Push to keep carers front of mind with release of interim report on mental health and suicide prevention

By Melissa Coade

Thursday April 22, 2021

carer-elderly-aged care
Carers need support for their own mental health. (Image: Adobe/Ocskay Bence)

Supporting the carers of people suffering from a mental illness is paramount, national advocacy groups say, and should be considered by the Select Committee on Mental Health and Suicide Prevention.

Carers Australia and the National Carer Network have together issued a plea to government not to overlook their needs as part of a federal review into mental health and suicide prevention.

Kelly Gourlay, on behalf of Carers Australia — the peak body for Australia’s 2.6 million unpaid carers — welcomed the release of a select committee interim report this month but urged the group to include carers’ needs in their final review.

Carers have among the lowest levels of wellbeing of any group in Australia, even before the impact of COVID-19 added another level of complexity,” Ms Gourlay said. 

“Carers of individuals with a mental illness often do not have the same visibility as carers of people in other circumstances, and this can result in additional obstacles to accessing recognition and support,” she added.

The advocacy group said carers’ needs should also be considered against key themes of the interim report, which the select committee earmarked for further examination. These themes include workforce considerations, coordination and funding of services, accessibility and affordability, and early intervention.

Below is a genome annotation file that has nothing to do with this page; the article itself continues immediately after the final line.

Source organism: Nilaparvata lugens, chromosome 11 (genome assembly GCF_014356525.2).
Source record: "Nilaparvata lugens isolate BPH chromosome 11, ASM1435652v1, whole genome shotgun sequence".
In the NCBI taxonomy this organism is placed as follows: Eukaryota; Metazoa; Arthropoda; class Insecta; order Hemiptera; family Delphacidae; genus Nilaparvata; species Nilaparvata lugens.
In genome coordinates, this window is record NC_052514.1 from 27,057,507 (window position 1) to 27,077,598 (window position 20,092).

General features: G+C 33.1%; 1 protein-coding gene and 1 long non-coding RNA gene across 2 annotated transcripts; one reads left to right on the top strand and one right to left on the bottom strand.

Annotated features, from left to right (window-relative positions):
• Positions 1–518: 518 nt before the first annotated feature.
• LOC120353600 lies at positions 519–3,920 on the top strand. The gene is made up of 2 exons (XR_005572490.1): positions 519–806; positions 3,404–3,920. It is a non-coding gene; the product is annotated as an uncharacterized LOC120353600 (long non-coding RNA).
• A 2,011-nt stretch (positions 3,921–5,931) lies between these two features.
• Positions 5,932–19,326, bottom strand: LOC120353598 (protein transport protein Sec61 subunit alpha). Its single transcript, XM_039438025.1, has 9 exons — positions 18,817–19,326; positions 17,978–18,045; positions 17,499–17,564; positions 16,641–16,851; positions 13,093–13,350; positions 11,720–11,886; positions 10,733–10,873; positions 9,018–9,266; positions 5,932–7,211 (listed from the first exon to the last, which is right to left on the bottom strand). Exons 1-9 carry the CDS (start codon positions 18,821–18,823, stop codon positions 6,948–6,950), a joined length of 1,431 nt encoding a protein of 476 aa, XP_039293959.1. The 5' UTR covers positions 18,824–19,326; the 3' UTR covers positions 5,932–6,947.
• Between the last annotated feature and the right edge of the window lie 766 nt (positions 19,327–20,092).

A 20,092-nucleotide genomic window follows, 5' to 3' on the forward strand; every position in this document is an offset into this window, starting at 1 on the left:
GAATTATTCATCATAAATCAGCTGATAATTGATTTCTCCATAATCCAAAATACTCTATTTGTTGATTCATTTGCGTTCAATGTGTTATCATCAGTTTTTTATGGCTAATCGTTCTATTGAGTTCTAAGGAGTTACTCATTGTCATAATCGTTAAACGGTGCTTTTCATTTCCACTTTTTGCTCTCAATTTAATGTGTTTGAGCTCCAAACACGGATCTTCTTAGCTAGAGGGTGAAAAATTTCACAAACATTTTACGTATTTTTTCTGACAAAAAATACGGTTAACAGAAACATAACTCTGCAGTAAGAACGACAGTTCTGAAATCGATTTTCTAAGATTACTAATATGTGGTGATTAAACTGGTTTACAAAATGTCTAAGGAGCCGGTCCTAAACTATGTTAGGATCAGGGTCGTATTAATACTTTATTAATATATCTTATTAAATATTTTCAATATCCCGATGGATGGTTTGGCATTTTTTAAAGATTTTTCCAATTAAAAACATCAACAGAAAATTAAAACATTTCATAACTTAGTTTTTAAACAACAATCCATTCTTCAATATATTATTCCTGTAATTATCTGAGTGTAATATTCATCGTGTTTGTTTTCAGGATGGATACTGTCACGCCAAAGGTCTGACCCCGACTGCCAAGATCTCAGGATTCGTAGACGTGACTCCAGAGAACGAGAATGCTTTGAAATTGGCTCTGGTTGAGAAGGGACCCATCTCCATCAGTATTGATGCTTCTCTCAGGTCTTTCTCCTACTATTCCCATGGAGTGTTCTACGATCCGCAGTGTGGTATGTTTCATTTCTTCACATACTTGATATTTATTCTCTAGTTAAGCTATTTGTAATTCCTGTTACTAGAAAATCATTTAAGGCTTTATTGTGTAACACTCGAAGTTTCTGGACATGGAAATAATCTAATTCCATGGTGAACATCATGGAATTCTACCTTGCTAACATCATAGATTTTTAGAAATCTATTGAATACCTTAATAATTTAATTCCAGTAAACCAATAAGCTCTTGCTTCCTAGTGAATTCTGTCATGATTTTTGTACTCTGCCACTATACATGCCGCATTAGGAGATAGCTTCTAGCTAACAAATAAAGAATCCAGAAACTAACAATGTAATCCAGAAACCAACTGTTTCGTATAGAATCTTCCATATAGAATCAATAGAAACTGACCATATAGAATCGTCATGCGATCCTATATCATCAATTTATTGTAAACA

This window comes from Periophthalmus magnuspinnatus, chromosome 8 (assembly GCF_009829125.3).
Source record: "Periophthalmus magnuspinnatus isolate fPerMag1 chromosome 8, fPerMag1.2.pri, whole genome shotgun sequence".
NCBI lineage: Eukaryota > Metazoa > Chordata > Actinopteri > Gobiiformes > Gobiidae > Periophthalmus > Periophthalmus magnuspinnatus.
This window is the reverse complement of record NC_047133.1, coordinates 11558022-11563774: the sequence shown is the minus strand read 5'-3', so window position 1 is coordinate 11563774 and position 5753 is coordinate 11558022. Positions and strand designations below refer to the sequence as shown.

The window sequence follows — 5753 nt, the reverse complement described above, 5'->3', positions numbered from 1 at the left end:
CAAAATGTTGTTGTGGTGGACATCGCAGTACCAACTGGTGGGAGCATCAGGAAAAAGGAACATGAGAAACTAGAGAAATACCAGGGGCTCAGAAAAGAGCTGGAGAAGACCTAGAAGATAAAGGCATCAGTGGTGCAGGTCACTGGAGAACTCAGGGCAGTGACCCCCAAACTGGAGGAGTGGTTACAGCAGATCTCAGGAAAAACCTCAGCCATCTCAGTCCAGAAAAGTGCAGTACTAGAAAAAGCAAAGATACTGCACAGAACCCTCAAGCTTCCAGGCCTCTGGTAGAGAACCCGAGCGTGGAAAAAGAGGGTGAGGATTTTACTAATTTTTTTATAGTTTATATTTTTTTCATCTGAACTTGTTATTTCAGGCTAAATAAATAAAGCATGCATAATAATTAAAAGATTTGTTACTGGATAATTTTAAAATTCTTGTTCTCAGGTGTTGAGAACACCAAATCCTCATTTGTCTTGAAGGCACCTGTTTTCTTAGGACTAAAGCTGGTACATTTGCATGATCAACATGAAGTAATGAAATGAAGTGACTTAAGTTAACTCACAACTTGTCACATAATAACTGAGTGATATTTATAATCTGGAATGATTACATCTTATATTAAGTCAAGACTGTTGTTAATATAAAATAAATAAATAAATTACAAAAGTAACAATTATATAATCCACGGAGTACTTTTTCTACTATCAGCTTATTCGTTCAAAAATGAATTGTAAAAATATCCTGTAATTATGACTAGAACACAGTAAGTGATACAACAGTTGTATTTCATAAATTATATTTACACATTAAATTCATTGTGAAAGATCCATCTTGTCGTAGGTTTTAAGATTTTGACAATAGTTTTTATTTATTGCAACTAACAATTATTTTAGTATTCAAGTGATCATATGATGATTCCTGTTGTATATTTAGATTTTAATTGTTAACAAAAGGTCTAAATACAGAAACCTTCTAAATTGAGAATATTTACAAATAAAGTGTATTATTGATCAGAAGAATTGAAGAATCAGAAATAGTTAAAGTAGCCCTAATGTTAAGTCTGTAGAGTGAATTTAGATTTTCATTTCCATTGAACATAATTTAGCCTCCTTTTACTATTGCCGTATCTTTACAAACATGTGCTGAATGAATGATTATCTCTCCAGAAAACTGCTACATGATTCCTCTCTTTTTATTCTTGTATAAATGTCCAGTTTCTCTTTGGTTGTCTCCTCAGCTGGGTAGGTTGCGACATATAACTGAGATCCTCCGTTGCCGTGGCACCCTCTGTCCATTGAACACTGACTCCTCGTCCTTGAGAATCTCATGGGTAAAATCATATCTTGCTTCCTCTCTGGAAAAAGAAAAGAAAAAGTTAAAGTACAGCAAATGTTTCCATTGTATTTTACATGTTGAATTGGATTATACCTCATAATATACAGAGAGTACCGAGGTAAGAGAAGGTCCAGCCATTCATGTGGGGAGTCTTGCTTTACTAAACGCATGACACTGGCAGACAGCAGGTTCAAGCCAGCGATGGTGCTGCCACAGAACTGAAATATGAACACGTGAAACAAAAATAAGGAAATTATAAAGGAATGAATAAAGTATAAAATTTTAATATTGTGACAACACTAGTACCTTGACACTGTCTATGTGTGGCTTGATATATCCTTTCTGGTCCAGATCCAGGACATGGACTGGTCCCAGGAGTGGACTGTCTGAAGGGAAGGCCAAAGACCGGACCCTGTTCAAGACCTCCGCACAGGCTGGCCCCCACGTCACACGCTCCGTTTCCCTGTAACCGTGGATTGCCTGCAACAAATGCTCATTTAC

Gourlay noted that it was important to understand the role carers play in contributing to the recovery of individuals with mental illness, especially where the well-being of people with mental illness and their families and carers were interdependent.

Carers need support for their own mental health, and consumers of mental health services may also have care responsibilities. All consumers of health and social services need to be asked about their care responsibilities and how this may impact on their mental health,” she said.

The group urged the committee to take on board its submission to the inquiry in March this year. It echoed the views of Assistant Minister to the Prime Minister for Mental Health and Suicide Prevention David Coleman that a whole-of-government approach was needed to address the final advice of the National Suicide Prevention Adviser.

On Monday Mr Coleman addressed a suicide prevention symposium to declare that the government was committed to wide-ranging reform of the mental health sector.

“We applaud the advice which calls for a refocused approach that does not wait for people to seek help, but rather strengthen and build on currently available supports to expand reach to where people interact,” Ms Gourlay said.

“We stand ready to engage with the committee as the peak body for unpaid carers during the next steps of this important process, and will continue to highlight the invaluable role carers make in Australia to the people they care for and the wider community.”

The Mandarin previously reported on a call by the select committee for the final advice of the National Suicide Prevention Advisor — that document was published by the government on Monday.


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